"The Rites of Man" — a continued reading from Fire in the Belly: On Being a Man by Sam Keen

Act I: Separation. The cultural task of turning a boy into a man begins by the disruption of the primal bond between mother and son. In infancy he and she have been one flesh. But at some point, usually near the onset of puberty, the boy child will be rudely stolen from the encompassing maternal arms, ready or not, and thrust into the virile society of men. Read More...
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'WOMAN as Erotic-Spiritual Power' (excerpt) Fire in the Belly: On Being a Man by Sam Keen

The third aspect of WOMAN is as an irresistible erotic-spiritual force. She is the magnet, and men the iron filings that lie within her field. Read More...
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More from In the Absence of God/Dwelling the Presence of the Sacred by Sam Keen

As bio-mythic, storytelling animals, we inevitably construct a linguistic frame around objects, events, and emotions. Language is our glory and our downfall, our greatest freedom and our maximum-security prison. Before we know it, the gossamer words we have spun to capture our fleeting experience harden into rigid beliefs that block the flow of passing moments and new meanings. Read More...
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"In the Absence of God/Dwelling the Presence of the Sacred" (Excerpt) by Sam Keen

At first the path leading to an oasis is nearly imperceptible. A slight veering away from the arid landscape and the painful disciplines of self-examination, doubt, and asceticism. Read More...
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"Life's Moral Paradox" (excerpt) In the Absence of God—Dwelling in the Place of the Sacred by Sam Keen

To experience our lifescape as sacred also creates a moral paradox. How can we both revere and use the world? Whatever is seen as sacred is, at least in principle, inviolate. It ought to be hallowed, venerated as an end rather than a means. But clearly this is not always possible. Read More...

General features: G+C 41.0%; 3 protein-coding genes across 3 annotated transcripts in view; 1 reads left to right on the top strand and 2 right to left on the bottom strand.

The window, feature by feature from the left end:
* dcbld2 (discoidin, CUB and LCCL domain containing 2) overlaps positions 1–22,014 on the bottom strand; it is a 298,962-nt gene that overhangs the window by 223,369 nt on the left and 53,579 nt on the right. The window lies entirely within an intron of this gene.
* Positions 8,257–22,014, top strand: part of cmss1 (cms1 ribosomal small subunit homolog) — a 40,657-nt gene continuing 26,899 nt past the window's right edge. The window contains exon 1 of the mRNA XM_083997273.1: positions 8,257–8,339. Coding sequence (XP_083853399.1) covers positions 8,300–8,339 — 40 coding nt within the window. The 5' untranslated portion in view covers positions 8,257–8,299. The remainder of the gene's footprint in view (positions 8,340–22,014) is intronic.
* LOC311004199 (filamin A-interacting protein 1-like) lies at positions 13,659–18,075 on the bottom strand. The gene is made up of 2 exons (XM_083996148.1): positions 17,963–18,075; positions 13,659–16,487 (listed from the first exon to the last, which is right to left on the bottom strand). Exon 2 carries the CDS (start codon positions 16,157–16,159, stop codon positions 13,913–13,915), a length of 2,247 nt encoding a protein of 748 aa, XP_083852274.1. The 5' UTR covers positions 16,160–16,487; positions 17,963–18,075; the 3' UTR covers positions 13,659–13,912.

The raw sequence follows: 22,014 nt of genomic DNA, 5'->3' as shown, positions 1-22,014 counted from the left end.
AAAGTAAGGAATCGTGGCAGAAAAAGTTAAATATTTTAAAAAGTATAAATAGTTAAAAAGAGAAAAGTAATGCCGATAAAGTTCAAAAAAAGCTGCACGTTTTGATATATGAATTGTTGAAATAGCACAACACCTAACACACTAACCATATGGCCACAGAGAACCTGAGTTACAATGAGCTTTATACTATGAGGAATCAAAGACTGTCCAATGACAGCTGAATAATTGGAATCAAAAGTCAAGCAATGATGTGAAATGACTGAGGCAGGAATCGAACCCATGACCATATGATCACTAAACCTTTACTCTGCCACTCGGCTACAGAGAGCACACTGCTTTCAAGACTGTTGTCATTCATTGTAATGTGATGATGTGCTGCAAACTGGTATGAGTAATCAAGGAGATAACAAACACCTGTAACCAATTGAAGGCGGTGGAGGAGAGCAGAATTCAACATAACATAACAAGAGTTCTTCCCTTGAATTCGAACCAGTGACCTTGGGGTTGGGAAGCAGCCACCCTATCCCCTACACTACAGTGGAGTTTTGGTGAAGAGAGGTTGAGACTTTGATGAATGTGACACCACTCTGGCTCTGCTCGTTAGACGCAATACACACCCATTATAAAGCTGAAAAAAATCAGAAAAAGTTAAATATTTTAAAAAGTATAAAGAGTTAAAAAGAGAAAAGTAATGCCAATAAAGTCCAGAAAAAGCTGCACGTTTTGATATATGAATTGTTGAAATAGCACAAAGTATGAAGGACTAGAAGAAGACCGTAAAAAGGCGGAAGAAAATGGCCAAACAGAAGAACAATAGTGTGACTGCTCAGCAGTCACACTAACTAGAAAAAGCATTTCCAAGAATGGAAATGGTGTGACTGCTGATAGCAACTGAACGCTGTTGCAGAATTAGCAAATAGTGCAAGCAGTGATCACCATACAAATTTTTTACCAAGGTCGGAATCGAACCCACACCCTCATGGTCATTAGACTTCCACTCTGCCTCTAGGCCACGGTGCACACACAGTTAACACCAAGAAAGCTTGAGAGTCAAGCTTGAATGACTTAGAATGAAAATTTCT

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"The Never Ending Journey (excerpt) In the Absence of God—Dwelling in the Place of the Sacred by Sam Keen

In the desert nothing is exactly what it seems. A distant lake shimmers for a moment, promising relief and refreshment, but as you draw closer it vanishes. Sandstorms obscure the sun and cause the unwary traveler to walk in circles. Springs and oases that were once verdant dry up and disappear beneath the shifting sands. To live in the desert is to become part of an unending quest for water and wild game. Read More...
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"The God-Shaped Vacuum" (Prologue from) In the Absence of God — Sam Keen

Digging beneath my immediate mind, which distracts itself with pizza, paper clips, and the rising and falling of the Dow, I uncover ruins of old dwellings, a house, a temple, and a town square once occupied, believed in, faithfully tended.

I stumble, unstable on shifting ground. My mind wanders through layers of rubble, discarded beliefs, outworn creeds, broken hopes, shattered illusions, bones of failed heroes and false saviors. Read More...
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"Radical Questions for Critical Times" by Sam Keen (http://samkeen.com)

Rumor has it that on leaving the Garden of Eden, Adam said to Eve: “My dear, we are living in an age of transition.”  Ordinarily, life proceeds ordinarily. We dwell securely within the garden of the protective myths, values, and paradigms of our society; our questions are about making a living,  purchasing the things we have been taught to desire, raising our children, and keeping up with the neighbors. But times of crisis… Read More...
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[Part 2] ------> "The High Price of Success" (excerpt) FIRE IN THE BELLY: ON BEING A MAN by Sam Keen

When we live within the horizons of the economic myth, we begin to consider it honorable for a man to do whatever he must to make a living. Gradually we adopt what Erich Fromm called "a marketing orientation" toward our selves. We put aside our dreams, forget the green promise of our young selves, and begin to tailor our personalities to what the market requires. Read More...
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[Part 1] ------> "The High Price of Success" (excerpt) FIRE IN THE BELLY: ON BEING A MAN by Sam Keen

At the moment the world seems to be divided between those countries that are suffering from failed economies and those that are suffering from successful economies. After a half century of communism the USSR, Eastern Europe, and China are all looking to be saved from the results of stagnation by a change to market economies. Meanwhile, in the U.S., Germany, and Japan we are beginning to realize that our success has created an underclass of homeless and unemployed, and massive pollution of the environment. Read More...
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